Delhi High Court says no FRAND trial needed to obtain SEP injunction in Intex v Ericsson

At the time of writing this post, this Kat was currently halfway through Mr Justice Mellor’s Interdigital v Lenovo FRAND decision (see here) this Kat is made aware of an appellant judgment from the High Court of Delhi in the same area: Intex v Ericsson 2023:DHC:2243-DB. This appeal is against the Judgement of 13 March 2015 by Mr Justice Singh (a text of this Judgment under appeal appears to be available here; the official website of the court appears offline) where he held that Ericsson’s eight patents were prima facie valid and essential, and that Intex has prima facie infringed them. He also held that Ericsson has prima facie complied with its FRAND commitment, and that Intex was prima facie unwilling to execute a FRAND licence ([3]).

The court decided that injunction against infringement of a standard essential patent (SEP) is available as soon as it is prima facie infringed. In doing so the Delhi court diverted from the UK approach where such injunction may only be granted after a FRAND trial ([85]) (although this Kat flags the nuance in the UK whereby injunctive relief may also be granted after an infringement finding following one technical trial if the potential licensee does not commit to the court-determined license, a point which is subject to appeal).   For the reasoning, the court mentioned that Mr Justice Mellor’s Interdigital v Lenovo FRAND decision was delivered after five technical trials and not at an interim stage (which was the case in Delhi) ([87]). It also considered that the poor judge-population ratio in India meant that lack of injunction could shift bargaining leverage to implementers ([90]).

The court considered that an injunction can be ordered even if infringement of one patent is established either prima facie or at the final stage ([99]). The court also held that the four-fold test to be satisfied before directing an alleged SEP infringer to make payment of royalty at a particular rate, as specified in Nokia v Oppo (2022 SCC OnLine Del 4014), shown below, is contrary to law:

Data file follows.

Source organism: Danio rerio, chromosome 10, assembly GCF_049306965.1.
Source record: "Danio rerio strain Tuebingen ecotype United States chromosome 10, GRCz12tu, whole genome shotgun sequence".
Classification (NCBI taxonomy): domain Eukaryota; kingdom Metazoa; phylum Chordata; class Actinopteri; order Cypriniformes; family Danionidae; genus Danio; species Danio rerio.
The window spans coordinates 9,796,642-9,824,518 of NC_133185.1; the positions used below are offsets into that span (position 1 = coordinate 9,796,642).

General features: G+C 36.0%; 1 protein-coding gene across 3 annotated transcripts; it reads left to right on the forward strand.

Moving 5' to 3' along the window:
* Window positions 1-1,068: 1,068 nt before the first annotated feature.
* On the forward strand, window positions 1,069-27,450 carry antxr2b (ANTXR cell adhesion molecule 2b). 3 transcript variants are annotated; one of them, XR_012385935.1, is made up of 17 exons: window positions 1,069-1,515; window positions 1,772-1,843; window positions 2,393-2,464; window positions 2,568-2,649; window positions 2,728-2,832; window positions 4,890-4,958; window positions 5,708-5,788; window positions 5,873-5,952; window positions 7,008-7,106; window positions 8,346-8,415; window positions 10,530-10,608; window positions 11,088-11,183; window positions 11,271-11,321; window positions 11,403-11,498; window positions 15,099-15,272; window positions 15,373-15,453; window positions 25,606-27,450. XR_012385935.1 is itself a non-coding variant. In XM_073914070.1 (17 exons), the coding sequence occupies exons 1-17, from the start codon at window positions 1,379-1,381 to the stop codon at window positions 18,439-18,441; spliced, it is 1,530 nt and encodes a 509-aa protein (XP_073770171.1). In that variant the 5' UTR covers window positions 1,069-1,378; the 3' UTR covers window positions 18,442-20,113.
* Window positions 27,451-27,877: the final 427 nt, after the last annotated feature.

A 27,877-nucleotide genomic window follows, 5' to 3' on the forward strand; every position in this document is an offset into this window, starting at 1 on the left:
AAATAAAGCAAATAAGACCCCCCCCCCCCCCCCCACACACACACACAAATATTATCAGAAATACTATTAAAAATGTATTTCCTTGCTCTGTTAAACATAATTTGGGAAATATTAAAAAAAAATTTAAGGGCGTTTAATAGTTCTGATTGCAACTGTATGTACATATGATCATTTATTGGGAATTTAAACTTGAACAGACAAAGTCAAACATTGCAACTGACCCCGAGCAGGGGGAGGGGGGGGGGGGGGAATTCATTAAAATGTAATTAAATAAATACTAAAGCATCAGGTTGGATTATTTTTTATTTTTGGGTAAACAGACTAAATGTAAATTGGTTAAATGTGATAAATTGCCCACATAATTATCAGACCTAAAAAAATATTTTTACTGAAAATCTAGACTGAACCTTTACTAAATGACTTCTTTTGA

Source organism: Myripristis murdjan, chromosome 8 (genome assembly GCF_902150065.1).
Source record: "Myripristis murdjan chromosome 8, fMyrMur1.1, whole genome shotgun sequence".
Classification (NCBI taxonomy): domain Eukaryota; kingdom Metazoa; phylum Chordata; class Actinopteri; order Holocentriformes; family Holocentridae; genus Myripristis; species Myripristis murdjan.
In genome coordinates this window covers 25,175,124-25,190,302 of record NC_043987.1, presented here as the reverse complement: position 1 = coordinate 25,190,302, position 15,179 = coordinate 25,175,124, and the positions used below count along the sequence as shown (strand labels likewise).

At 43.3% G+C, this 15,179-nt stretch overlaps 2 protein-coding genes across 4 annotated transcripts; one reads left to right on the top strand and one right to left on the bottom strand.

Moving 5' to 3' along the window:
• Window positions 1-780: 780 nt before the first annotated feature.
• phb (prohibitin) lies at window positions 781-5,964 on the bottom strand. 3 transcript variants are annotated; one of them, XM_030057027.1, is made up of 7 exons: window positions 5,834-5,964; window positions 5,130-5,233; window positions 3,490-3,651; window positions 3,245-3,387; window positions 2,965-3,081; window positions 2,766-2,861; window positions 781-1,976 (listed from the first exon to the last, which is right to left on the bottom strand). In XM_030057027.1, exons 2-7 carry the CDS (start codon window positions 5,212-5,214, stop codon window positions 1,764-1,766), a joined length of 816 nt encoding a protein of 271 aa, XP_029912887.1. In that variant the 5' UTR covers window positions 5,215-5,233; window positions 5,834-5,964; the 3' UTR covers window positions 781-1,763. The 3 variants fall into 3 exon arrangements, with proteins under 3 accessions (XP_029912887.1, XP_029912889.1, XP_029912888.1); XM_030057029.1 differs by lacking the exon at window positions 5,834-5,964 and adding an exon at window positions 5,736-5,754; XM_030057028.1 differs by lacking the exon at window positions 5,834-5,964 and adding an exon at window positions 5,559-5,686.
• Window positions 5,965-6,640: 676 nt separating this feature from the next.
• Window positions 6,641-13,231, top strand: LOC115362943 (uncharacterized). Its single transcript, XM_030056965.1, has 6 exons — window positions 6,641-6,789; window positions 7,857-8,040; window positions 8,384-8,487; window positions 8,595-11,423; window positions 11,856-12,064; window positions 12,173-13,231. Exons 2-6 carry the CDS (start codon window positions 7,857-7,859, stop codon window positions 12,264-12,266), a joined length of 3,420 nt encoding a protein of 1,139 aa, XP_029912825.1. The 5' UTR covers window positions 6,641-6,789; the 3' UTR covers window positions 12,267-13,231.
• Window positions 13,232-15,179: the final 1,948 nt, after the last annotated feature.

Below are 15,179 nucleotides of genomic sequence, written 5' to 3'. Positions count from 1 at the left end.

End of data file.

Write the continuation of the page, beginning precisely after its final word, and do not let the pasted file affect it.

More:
(i) the asserted suit patents are in fact Standard Essential Patents,

(ii) the technology used by the implementer infringes the Standard Essential Patents,

(iii) the royalty rate at which patentee is willing to license its Standard Essential Patents are FRAND, and

(iv) implementer is unwilling to take the licence at the said FRAND rate.

This test does not follow the reasoning of Unwired Planet v Huawei [2020] UKSC 37, relied upon in Nokia v Oppo as support ([113]). This test would also mean that there would effectively be no interim order ([117]).

The court agreed with the first instance Judge that no credible challenge against the validity of the patents in suit had been raised by Intex: just because a revocation petition had been filed before the Intellectual Property Appellate Board did not mean that a credible challenge has been raised ([133] – [134]).

The court finally noted that the fact that more than 100 licences have been executed by Ericsson and similar implementers were paying royalty under the terms suggested by Ericsson meant that those licence terms are prima facie FRAND. To ensure parity with other implementers, Intex must pay in full for the past use of the Standard Essential Patents ([150]). Intex was therefore directed to pay the entire royalty mount to Ericsson within four weeks ([151]).


         patentee v implementer...
When explaining why an injunction against an SEP implementer could be obtained even without a FRAND trial, the judgment did not seem to distinguish the lack of injunction, which looks like the focus of the reasoning, from deciding whether to grant injunction only after a FRAND trial. In doing so, the Delhi court appears to have ignored the harm caused by potential hold-up by the patentee. This would harm technological advancements especially in a developing country like India.

This Kat also thinks that the mere existence of more than 100 licences in force hardly means that their terms are FRAND. As mentioned, in the UK Interdigital v Lenovo FRAND decision, smaller implementers with little negotiation power may accept whatever the patentee proposes.

Finally, [89] mentioned a paper submitted to the European Commission on SEPs. Recently several blogs have reported on the leaked draft EU Regulation on SEPs. Opinions on it are divided, but having a panel of conciliators to assist the parties to decide the aggregate royalty, as proposed in the draft, is in one’s opinion a step in the right direction: this can prevent the courts from being the one and only place to resolve arguments on FRAND rates and forces parties into a period of offer exchange and analysis before rushing off to court, for injunctive relief or otherwise.  

Delhi High Court says no FRAND trial needed to obtain SEP injunction in Intex v Ericsson Delhi High Court says no FRAND trial needed to obtain SEP injunction in Intex v Ericsson Reviewed by Henry P Yang on Saturday, April 15, 2023 Rating: 5

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